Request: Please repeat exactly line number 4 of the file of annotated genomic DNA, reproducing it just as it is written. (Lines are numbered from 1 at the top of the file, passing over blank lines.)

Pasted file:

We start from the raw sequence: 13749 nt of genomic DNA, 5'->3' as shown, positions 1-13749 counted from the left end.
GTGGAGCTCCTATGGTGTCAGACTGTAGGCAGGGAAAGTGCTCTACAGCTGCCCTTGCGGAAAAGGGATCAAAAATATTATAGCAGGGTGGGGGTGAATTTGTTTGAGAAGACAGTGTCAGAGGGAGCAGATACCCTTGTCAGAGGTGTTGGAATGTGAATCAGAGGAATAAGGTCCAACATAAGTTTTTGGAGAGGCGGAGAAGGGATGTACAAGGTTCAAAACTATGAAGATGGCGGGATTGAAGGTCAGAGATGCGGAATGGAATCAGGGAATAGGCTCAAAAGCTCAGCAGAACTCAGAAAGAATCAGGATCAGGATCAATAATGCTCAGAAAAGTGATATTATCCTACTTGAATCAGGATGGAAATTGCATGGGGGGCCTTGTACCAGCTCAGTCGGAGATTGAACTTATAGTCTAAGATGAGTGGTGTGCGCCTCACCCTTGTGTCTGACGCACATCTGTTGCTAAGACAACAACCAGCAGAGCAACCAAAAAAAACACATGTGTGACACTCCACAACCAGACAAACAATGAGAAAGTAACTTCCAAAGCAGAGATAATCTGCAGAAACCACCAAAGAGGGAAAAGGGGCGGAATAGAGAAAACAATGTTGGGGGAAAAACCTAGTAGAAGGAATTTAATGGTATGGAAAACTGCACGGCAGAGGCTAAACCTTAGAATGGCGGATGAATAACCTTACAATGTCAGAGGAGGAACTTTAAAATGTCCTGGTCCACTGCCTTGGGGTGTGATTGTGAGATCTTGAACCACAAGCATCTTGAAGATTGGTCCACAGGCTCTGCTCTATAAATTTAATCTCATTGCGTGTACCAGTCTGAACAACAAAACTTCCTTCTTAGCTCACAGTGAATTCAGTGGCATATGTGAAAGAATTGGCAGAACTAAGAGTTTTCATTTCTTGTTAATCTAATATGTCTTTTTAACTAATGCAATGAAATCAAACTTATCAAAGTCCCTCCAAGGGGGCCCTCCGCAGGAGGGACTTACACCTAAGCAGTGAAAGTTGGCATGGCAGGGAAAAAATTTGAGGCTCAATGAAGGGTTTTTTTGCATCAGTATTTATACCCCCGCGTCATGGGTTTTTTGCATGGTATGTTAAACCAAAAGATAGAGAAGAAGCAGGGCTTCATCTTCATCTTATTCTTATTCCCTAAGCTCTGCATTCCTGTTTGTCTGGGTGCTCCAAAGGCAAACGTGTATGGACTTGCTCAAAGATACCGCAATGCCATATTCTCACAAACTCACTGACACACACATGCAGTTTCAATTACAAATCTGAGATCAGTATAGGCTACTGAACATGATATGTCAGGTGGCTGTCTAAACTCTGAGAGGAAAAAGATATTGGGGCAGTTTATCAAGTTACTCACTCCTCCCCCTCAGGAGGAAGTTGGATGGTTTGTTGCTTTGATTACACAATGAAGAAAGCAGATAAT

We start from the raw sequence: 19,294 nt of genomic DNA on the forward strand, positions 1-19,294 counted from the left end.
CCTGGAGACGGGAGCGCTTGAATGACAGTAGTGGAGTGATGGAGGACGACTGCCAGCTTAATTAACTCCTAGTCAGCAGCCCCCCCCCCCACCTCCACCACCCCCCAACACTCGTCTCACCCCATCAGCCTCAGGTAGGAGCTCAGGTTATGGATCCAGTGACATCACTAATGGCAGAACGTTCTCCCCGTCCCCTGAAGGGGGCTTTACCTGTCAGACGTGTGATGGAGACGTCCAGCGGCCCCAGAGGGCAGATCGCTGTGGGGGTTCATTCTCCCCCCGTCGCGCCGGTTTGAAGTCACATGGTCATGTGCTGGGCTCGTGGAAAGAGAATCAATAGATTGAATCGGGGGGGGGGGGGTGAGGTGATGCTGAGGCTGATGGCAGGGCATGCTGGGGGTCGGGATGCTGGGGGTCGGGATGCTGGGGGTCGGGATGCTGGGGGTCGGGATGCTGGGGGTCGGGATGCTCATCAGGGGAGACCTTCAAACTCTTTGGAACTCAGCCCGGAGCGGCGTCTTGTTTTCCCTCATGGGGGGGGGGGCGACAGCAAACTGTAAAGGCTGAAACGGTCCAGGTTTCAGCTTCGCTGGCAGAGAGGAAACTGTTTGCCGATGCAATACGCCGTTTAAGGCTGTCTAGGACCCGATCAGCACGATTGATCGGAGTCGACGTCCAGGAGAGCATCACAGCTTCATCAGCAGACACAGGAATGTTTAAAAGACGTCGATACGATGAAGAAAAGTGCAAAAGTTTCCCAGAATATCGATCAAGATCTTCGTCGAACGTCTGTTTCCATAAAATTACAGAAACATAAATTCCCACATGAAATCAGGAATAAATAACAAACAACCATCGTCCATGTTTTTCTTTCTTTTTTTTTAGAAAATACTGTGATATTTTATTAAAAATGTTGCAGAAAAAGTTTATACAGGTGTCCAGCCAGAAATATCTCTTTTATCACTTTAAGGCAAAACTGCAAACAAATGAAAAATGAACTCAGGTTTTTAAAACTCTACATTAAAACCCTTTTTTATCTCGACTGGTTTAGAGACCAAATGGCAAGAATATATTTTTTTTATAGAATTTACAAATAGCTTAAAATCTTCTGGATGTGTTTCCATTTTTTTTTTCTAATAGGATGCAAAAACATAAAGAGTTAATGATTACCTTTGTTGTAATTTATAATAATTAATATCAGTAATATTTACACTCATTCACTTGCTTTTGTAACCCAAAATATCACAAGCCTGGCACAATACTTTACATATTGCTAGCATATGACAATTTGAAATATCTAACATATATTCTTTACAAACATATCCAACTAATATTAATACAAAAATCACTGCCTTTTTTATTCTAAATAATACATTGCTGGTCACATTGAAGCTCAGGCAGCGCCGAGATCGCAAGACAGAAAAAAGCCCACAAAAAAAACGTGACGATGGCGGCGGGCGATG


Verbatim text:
CCTGGAGACGGGAGCGCTTGAATGACAGTAGTGGAGTGATGGAGGACGACTGCCAGCTTAATTAACTCCTAGTCAGCAGCCCCCCCCCCCACCTCCACCACCCCCCAACACTCGTCTCACCCCATCAGCCTCAGGTAGGAGCTCAGGTTATGGATCCAGTGACATCACTAATGGCAGAACGTTCTCCCCGTCCCCTGAAGGGGGCTTTACCTGTCAGACGTGTGATGGAGACGTCCAGCGGCCCCAGAGGGCAGATCGCTGTGGGGGTTCATTCTCCCCCCGTCGCGCCGGTTTGAAGTCACATGGTCATGTGCTGGGCTCGTGGAAAGAGAATCAATAGATTGAATCGGGGGGGGGGGGGTGAGGTGATGCTGAGGCTGATGGCAGGGCATGCTGGGGGTCGGGATGCTGGGGGTCGGGATGCTGGGGGTCGGGATGCTGGGGGTCGGGATGCTGGGGGTCGGGATGCTCATCAGGGGAGACCTTCAAACTCTTTGGAACTCAGCCCGGAGCGGCGTCTTGTTTTCCCTCATGGGGGGGGGGGCGACAGCAAACTGTAAAGGCTGAAACGGTCCAGGTTTCAGCTTCGCTGGCAGAGAGGAAACTGTTTGCCGATGCAATACGCCGTTTAAGGCTGTCTAGGACCCGATCAGCACGATTGATCGGAGTCGACGTCCAGGAGAGCATCACAGCTTCATCAGCAGACACAGGAATGTTTAAAAGACGTCGATACGATGAAGAAAAGTGCAAAAGTTTCCCAGAATATCGATCAAGATCTTCGTCGAACGTCTGTTTCCATAAAATTACAGAAACATAAATTCCCACATGAAATCAGGAATAAATAACAAACAACCATCGTCCATGTTTTTCTTTCTTTTTTTTTAGAAAATACTGTGATATTTTATTAAAAATGTTGCAGAAAAAGTTTATACAGGTGTCCAGCCAGAAATATCTCTTTTATCACTTTAAGGCAAAACTGCAAACAAATGAAAAATGAACTCAGGTTTTTAAAACTCTACATTAAAACCCTTTTTTATCTCGACTGGTTTAGAGACCAAATGGCAAGAATATATTTTTTTTATAGAATTTACAAATAGCTTAAAATCTTCTGGATGTGTTTCCATTTTTTTTTTCTAATAGGATGCAAAAACATAAAGAGTTAATGATTACCTTTGTTGTAATTTATAATAATTAATATCAGTAATATTTACACTCATTCACTTGCTTTTGTAACCCAAAATATCACAAGCCTGGCACAATACTTTACATATTGCTAGCATATGACAATTTGAAATATCTAACATATATTCTTTACAAACATATCCAACTAATATTAATACAAAAATCACTGCCTTTTTTATTCTAAATAATACATTGCTGGTCACATTGAAGCTCAGGCAGCGCCGAGATCGCAAGACAGAAAAAAGCCCACAAAAAAAACGTGACGATGGCGGCGGGCGATG